One Window

Today’s announcement from Musikmesse about PreSonus’ DAW Studio One brings to light some design elements that can officially be called a trend.

When Apple released GarageBand in 2004, they started off a trend in DAW design: the one window interface, which eventually was integrated into the ‘big boy’ app Logic.  Prior to this idea, most DAW’s followed the example of Pro Tools and the like by breaking the mixer view, arrangement view, and other views into separate windows.

Let’s look at a few examples.  Logic is obviously hacked to look the way it does now.  Take the mixer for example: it barely fits half of it on screen, even when viewing on a 20″ (or larger) monitor.  This used to be its own window, but has now been made into a quasi-sliding panel as part of the main window.

The editor is another example of a tacked together window in Logic.  Compare how Logic’s window works to GarageBand.  It’s as if GB was designed to make visual sense (especially to a beginner) but Logic was designed to display as much on screen at a time, all the time as it possibly could.  Ableton Live is another good example of a DAW that was designed from the ground up as a one-window environment.

Although I initially panned the concept of Studio One as being another DAW in a sea of confusion, it looks like it might bring some subtle, but useful improvements to the table.

First off, from the little I can see on the PreSonus website about the main window, it looks like the mixer fits.  It seems instead of a too-tall scrolling pane, the channel strips appear to fold out to reveal more settings/inserts.  This is a nice innovation.  Logic’s attached bus panels don’t count – this type of non-scrolling mixer should be the standard.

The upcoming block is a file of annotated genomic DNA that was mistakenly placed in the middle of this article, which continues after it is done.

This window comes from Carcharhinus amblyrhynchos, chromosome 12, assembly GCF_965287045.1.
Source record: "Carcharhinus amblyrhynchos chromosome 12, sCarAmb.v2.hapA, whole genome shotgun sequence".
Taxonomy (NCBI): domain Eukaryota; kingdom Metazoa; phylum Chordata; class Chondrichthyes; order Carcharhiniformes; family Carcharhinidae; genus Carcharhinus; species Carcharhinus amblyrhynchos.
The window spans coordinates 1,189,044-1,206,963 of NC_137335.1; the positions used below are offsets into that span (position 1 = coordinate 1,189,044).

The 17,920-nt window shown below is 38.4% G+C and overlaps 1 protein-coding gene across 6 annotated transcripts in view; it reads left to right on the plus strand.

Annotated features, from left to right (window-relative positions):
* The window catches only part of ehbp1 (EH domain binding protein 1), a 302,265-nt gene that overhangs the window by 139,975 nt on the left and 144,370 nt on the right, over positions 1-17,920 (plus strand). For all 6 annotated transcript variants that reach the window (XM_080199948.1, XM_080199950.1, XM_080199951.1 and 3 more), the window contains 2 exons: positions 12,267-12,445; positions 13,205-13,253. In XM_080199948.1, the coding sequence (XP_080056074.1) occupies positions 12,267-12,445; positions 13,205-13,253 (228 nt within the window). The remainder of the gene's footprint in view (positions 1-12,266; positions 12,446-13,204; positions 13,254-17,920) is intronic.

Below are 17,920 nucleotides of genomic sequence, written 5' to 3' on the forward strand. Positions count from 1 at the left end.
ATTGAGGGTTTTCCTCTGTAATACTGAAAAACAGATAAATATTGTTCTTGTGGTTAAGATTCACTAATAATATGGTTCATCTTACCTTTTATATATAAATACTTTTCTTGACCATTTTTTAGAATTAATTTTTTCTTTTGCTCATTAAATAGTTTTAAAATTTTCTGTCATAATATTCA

Another design concept PreSonus brings to the DAW table is simplicity.  Not in the main interface, but in the plugin design.  Most plugins either look one of two ways: it either is a very dry, boring UI box with sliders, or it tries to mimic the look of a physical device.  Let’s compare a couple compressors: Logic 2, Waves SSL.   Now look at the Studio One equivalent: Not so bad! It’s got a certain friendliness to it that I like, not unlike the new guitar effects panel in GarageBand 09.

Also, bonus points to PreSonus for putting a screenshot of EVERY PLUGIN included on their website.  This type of transparency would help sell a lot more DAWs from any company, especially if they’re as well-designed as these.

Author: Will Kuhn

I teach music technology to high schoolers. I do some other stuff too. @willkuhn on Twitter.

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